"A person is guilty of obstructing governmental administration when he intentionally obstructs, impairs or perverts the administration of law or other governmental function or prevents or attempts to prevent a public servant from performing an official function, by means of intimidation, physical force or interference, or by means of any independently unlawful act ...." N.Y. PENAL LAW § 195.05 (McKinney 2012).

Given the disposition of this issue, the Court need not address whether plaintiff's entry into a Serrano plea changes the preclusive effect of the plea.

Defendants are correct that "under appropriate circumstances, an issue decided in a criminal proceeding may be given preclusive effect in a subsequent civil action and such preclusive effect is possible regardless of whether the underlying criminal proceeding was resolved by a jury trial." Searles v. Dalton. 751 N.Y.S.2d 84, 84-85 (App. Div. 2002) (internal quotation marks and citations omitted). "[A] guilty plea conclusively establishes the factual predicate for the offense to which the defendant is pleading guilty. . .. Whether that same guilty plea forecloses a future cause of action or legal proceeding, however, is to be determined on the basis of other principles, specifically, of collateral estoppel and the full faith and credit statute." United States v. Gregg, 463 F.3d 160, 164 (2d Cir. 2006) (internal quotation marks omitted). Under New York law, there are two (2) requirements for the application of collateral estoppel: (1) '"the identical issue was necessarily decided in the prior action and is decisive in the present action'"; and (2) '"the party to be precluded from relitigating an issue must have had a full and fair opportunity to contest the prior determination.'" Gregg. 463 F.3d at 165 n.l (quoting D'Arata v. N.Y. Cent. Mut. Fire Ins. Co., 564 N,E.2d 634, 636 (N.Y. 1990)). The party seeking preclusion bears the burden of showing that the issue to be precluded was necessarily decided in the prior action. Merchants Mut. Ins. Co. v. Arzillo. 472 N.Y.S.2d 97, 103 (App. Div. 1984).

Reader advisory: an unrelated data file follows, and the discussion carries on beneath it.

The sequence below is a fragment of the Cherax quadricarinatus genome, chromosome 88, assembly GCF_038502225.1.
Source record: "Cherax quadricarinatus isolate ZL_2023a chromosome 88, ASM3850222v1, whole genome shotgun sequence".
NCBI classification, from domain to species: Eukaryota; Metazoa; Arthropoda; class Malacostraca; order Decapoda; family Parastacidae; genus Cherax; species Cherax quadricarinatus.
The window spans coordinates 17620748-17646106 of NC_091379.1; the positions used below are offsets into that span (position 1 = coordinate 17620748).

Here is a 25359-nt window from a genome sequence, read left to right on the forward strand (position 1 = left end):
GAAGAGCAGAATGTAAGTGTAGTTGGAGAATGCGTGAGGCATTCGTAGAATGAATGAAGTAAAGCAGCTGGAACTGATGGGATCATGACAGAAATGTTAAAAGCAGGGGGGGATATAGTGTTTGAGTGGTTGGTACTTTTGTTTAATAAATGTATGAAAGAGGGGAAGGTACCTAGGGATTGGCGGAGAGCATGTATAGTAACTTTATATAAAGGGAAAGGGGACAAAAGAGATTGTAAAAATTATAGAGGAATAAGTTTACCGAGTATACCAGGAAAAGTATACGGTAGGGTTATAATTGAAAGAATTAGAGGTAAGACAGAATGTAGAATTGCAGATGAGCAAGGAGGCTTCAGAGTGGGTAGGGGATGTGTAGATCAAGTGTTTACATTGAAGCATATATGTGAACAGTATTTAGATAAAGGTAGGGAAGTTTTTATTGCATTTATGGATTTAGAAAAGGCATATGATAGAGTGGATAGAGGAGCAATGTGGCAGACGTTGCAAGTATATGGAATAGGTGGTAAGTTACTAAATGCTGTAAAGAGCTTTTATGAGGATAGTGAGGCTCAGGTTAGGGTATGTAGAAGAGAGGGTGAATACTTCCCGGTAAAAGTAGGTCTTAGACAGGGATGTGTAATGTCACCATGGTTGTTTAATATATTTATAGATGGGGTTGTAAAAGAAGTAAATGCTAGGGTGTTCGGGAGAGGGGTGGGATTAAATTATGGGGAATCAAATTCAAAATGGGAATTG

Plaintiff's guilty plea to obstructing governmental administration does not preclude his excessive force claim. Although "some degree of physical force is incident, and even necessary, to making an arrest, especially in situations where the suspect has previously refused to comply with the officers' orders," Davis v. Callaway. No. 3:05CV00127, 2007 WL 1079988, at *5 (D. Conn. Apr. 9, 2007), "an officer is not entitled to use an unlimited amount of force, even where the arrestee resists or assaults the officer," McMillan v. City of N.Y., No. 10 Civ. 2296, 2011 WL 6129627, at *5 (S.D.N.Y. Dec. 9, 2011) (internal quotation marks omitted). Even where the arrestee resists, "[t]he force used by the officer must be reasonably related to the nature of the resistance and the force used, threatened, or reasonably perceived to be threatened, against the officer." Sullilvan v. Gagnier. 225 F.3d 161, 166 (2d Cir. 2000). Therefore, plaintiff's conviction of obstructing governmental administration, even if it establishes the factual predicate of the charge, i.e., that plaintiff interfered in some way with defendants' investigation, is not dispositive of whether defendants used excessive force in response to plaintiff's resistance or interference. Id. at 165 ("As our brethren in other Circuits have squarely held, the jury's return of a guilty verdict in state court for resisting arrest, and/or other offenses such as assault on a police officer does not necessarily preclude a subsequent claim of excessive force in federal court."); see also, e.g., Griffin v. Crippen. 193 F.3d 89, 92 (2d Cir. 1999) (plaintiff's guilty plea to assault did not preclude excessive force claim against guards stemming from same incident because conviction was not inconsistent with the use of excessive force in subduing the plaintiff); Getlin v. Zoll. 707 F. Supp.2d 369, 376 (E.D.N. Y. 2010) (holding that plaintiff's excessive force claim was not precluded by his prior conviction for reckless endangerment because neither the conviction nor the plea allocution addressed the details of plaintiff's behavior and the reasonableness of the officers' response); Sanabria v. Martins, 568 F. Supp.2d 220, 226 (D. Conn. 2008) (holding that plaintiff's guilty plea to offense of interfering with a police investigation did not preclude him from claiming that excessive force was used in response to plaintiff's interference); McCrory v. Belden, No. 01 Civ. 0525, 2003 WL 22271192, at *5 (S.D.N. Y. Sept. 30, 2003) (holding that inmate's conviction for attempted assault did not preclude inmate from claiming that excessive force was used either before or after the attempted assault).